Rosh ha-Shanah Evening
1 Tishrei 5779
Sunday, September 9, 2018
Temple Beth Zion, Buffalo, New York
by Rabbi Jonathan Freirich
Torah opens with God speaking the world into being:
וַיֹּ֥אמֶר אֱלֹהִ֖ים יְהִי־א֑וֹר וַיְהִי־אוֹר:
And God said, “Let there be light”, and there was light. (Genesis 1:3)
God’s words bring the universe into being, and God’s words banished Adam and Eve from the garden, but then God’s words could not prevent Cain from murdering his brother.
God sets things in motion with words and then the effect cannot be undone by words. We know that we cannot control what happens after we have spoken, and we also know that we cannot avoid the responsibility for the impact of what we have spoken. We are powerful creators when we speak, and limited when trying to control what we have done with our words. We know we are responsible and that we cannot undo what we have spoken.
The truth of communication is that as soon as we speak, gesture, or release anything into the world - written word, video, audio, image - then we no longer control what it means. People read into words and images things that the artist or author or director or actor never intended.
Today, instead of having a public conversation about the power of speech and its impact and the frequent difference between intended meaning and the meaning heard, we face a dire problem.
We currently suffer from a persistent, pervasive, and nearly absolute refusal to understand that what we say makes a difference. Public figures regularly deny that saying something to get attention in the moment makes irreparable ripples that we cannot undo. Our leaders must now address so much more than politics. We have reached the point when we need bold and honest and public conversations about what is right and what is wrong - what is moral and immoral - what contributes to the downfall of our country or lifts it up.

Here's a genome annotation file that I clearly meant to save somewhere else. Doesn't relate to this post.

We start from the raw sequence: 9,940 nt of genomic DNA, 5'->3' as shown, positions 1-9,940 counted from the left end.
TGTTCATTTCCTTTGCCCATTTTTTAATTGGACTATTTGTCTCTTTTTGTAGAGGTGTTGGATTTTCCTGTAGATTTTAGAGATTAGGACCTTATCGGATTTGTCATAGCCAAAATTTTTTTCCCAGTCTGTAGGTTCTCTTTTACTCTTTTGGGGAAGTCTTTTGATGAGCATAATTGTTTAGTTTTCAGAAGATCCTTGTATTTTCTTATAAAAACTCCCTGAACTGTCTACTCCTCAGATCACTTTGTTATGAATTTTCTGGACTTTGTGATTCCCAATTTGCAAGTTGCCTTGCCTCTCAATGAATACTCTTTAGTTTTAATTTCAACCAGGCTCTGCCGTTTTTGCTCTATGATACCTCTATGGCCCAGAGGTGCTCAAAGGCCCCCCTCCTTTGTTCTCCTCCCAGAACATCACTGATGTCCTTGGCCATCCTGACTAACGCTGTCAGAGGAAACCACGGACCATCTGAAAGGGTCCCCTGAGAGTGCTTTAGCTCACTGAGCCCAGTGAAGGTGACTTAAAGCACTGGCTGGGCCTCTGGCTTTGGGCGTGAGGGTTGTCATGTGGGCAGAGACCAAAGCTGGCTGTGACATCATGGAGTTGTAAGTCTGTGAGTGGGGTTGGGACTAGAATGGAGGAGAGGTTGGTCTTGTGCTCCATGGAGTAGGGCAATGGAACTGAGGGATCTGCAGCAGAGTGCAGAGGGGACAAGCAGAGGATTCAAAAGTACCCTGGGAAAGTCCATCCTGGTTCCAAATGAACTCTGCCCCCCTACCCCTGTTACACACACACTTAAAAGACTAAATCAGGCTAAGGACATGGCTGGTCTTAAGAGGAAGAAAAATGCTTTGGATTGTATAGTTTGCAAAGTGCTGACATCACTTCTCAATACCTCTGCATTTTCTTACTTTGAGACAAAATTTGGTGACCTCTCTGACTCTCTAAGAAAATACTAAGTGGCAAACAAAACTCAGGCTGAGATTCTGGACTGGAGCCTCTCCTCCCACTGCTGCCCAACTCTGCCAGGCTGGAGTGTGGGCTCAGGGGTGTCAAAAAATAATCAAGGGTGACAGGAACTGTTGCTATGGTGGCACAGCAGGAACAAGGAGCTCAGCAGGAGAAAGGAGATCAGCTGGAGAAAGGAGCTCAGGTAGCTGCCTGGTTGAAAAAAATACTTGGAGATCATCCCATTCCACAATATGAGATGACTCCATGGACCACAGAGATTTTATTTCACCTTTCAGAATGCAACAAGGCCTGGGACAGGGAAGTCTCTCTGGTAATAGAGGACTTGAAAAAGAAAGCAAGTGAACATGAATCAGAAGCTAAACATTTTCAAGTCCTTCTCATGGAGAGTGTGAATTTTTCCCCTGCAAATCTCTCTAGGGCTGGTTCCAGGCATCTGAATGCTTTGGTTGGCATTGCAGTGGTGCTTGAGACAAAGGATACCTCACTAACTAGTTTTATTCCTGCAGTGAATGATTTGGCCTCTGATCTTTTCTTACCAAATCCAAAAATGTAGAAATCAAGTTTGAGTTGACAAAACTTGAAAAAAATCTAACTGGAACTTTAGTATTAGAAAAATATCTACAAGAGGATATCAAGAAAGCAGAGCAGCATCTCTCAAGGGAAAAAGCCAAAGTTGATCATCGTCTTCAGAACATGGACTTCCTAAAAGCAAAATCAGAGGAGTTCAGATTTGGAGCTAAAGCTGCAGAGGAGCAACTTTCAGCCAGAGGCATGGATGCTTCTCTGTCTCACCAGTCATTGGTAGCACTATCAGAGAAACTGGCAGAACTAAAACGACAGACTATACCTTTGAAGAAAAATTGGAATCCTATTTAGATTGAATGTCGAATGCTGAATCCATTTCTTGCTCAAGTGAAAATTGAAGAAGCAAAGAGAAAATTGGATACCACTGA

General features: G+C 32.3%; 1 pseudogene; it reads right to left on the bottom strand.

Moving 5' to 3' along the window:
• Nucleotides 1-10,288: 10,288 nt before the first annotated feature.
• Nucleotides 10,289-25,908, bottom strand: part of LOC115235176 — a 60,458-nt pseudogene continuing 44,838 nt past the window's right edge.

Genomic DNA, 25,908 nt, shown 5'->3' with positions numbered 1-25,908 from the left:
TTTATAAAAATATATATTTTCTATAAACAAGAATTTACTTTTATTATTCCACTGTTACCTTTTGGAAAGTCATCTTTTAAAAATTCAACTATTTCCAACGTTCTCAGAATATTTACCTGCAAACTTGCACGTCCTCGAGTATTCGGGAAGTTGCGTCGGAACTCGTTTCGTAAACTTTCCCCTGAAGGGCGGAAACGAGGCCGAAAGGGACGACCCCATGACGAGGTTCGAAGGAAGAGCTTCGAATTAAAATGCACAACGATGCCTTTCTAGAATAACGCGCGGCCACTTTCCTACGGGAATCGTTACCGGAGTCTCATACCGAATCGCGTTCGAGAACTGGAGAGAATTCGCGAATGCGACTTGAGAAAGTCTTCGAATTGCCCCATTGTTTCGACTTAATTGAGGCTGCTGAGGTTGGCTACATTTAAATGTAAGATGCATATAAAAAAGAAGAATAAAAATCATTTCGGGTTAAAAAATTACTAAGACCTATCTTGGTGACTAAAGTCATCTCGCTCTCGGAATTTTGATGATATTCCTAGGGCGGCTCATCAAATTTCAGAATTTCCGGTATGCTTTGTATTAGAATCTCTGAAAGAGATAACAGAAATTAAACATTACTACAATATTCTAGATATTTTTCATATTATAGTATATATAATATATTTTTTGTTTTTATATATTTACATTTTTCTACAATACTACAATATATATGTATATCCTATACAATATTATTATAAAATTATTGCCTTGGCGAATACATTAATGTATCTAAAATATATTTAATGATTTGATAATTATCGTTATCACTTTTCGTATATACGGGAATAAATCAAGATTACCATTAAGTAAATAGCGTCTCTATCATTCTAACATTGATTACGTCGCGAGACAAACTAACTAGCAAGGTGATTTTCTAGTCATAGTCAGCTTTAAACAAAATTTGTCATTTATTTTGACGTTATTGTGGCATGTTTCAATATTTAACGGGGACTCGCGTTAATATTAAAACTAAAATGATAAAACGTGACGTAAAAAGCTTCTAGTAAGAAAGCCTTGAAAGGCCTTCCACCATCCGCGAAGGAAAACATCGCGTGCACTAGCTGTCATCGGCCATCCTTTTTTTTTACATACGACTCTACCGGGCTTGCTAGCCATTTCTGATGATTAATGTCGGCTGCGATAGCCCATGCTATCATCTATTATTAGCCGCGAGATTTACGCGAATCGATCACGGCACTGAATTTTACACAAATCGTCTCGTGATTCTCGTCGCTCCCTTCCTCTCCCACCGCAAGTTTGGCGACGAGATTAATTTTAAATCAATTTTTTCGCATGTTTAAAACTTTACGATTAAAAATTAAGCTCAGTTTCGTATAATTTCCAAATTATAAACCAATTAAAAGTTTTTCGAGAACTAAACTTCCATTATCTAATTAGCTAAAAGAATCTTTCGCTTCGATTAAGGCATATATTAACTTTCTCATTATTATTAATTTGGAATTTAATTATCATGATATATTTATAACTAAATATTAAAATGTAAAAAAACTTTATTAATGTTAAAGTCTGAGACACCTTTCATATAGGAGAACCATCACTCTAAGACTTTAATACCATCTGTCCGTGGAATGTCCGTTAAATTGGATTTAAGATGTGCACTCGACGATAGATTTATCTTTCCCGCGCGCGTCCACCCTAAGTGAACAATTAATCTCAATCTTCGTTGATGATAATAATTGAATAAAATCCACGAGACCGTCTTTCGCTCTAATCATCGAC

Let us be thoroughly clear: this is not about red or blue or green affiliations. This is not about right or left. This is about what we as Jews and Americans must bring to our public discourse so that we will have a future.
Heinrich Graetz, Nineteenth-Century Jewish Historian, observed that, “Judaism is not a religion of the present but of the future,” which looks “forward to the ideal future age…when the knowledge of God and the reign of justice and contentment shall have united all men in the bonds of brotherhood.”
As Jews we need no reminder of the power of words to incite violence. Admittedly, we can be oversensitive. There is no denying that our experiences give us good reasons for our sensitivities.
More than our history makes us sensitive. Our central teachings demand that we pay attention.
We are commanded to listen to God’s words, to strive to understand them, to grapple with them, to turn them into a good way of living and being together.
שְׁמַע | יִשְׂרָאֵל, יְיָ | אֱלֹהֵינוּ, יְיָ | אֶחָד:
“Listen Israel, Adonai is our God, Adonai is One.”
When the rabbis who fashioned our Judaism began to craft the customs and traditions we follow, they started here, with these words.
“Listen Israel, pay close attention…”
In the Torah scroll, two letters in Sh’ma visually stand out. The last letter of the word “Sh’ma-Listen”, the “ayin”, and the last later of the word “Echad-One”, the “daled”, are written much larger than the rest of the letters of the Torah. These two letters form the word: “eid-witness”. One message of Sh’ma is “bear witness”, pay close attention, listen and then decide what should be done in response to what we hear, see, and notice.